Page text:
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IDSEMUG 1845 - Intrepid Science: Heroism in the Production of Knowledge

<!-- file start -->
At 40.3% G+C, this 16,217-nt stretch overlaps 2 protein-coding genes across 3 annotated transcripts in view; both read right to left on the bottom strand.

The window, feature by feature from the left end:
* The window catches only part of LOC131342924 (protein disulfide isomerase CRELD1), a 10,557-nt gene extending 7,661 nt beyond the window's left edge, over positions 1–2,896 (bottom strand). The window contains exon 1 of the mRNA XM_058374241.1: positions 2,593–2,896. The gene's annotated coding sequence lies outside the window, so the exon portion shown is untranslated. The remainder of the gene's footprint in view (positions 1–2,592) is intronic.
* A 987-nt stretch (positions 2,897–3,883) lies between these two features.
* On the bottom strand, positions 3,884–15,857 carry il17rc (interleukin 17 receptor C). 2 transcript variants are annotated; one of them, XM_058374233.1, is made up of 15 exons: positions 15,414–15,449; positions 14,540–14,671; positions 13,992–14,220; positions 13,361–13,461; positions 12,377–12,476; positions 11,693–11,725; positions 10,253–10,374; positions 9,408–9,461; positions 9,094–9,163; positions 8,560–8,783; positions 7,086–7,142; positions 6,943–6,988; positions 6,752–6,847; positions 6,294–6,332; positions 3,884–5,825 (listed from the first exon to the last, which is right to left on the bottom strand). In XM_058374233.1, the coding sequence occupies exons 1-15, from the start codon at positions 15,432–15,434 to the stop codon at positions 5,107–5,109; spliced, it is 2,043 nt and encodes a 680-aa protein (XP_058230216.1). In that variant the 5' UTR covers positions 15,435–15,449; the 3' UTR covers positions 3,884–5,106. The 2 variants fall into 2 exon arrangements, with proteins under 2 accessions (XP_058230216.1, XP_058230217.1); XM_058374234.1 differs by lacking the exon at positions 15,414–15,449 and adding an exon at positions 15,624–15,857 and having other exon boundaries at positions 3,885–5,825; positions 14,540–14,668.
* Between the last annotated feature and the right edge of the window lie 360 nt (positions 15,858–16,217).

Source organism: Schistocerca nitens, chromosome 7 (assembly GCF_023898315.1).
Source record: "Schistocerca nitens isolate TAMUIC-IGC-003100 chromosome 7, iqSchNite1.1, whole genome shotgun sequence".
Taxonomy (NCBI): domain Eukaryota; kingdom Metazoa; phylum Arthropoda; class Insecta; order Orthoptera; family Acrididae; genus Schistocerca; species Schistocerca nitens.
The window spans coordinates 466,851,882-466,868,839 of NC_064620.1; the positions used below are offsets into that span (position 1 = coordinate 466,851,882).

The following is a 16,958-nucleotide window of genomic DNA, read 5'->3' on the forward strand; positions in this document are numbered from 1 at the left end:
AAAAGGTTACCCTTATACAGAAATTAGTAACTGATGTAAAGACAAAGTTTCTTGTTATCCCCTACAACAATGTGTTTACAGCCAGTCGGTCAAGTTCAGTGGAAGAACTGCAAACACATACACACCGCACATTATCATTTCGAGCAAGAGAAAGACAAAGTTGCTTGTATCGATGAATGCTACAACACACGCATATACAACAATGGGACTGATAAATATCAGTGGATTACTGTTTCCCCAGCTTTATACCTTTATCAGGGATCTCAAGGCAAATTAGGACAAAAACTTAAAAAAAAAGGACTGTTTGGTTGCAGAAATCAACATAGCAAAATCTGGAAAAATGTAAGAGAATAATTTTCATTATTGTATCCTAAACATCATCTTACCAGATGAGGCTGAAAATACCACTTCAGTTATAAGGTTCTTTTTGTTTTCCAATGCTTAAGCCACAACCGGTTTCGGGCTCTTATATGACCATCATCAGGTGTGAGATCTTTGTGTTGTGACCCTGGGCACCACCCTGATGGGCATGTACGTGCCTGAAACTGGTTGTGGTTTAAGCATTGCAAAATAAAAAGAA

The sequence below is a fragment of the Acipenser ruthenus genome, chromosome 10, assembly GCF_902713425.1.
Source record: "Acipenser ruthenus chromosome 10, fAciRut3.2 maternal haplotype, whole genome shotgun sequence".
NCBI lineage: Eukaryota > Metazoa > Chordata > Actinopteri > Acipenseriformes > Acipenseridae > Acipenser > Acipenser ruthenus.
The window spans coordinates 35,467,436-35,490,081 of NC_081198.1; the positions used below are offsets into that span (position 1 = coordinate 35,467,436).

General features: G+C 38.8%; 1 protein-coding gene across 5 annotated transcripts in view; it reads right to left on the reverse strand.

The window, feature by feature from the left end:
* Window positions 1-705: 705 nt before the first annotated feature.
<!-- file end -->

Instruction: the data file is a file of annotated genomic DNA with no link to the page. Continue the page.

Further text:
This seminar examines the role of heroic character and ideologies of heroism in the production of modern scientific knowledge. Opening with an examination of John Muir as a stereotypical heroic knower of nature—one who goes into the “wilderness,” endures suffering, becomes changed, and then carries home enlightenment—the course pursues the limits of this articulation of the hero in the history of knowing and speaking for the natural world. It probes the epistemic consequences of seeing heroism as a scientific virtue. Students are invited to ask: How do hero stories shape how we think about science and nature? Can heroes be non-male? Subaltern? Non-colonial? Non-human? What roles has heroism played in the history of science? The course borrows analytic tools from literary theory and the history of science. Students will engage with various forms of visual and material cultural including images, films, data sets, and museum displays. Class Notes: Course meets during the first seven weeks only, First class: Thursday, January 31; Last Class: Thursday, March 14.
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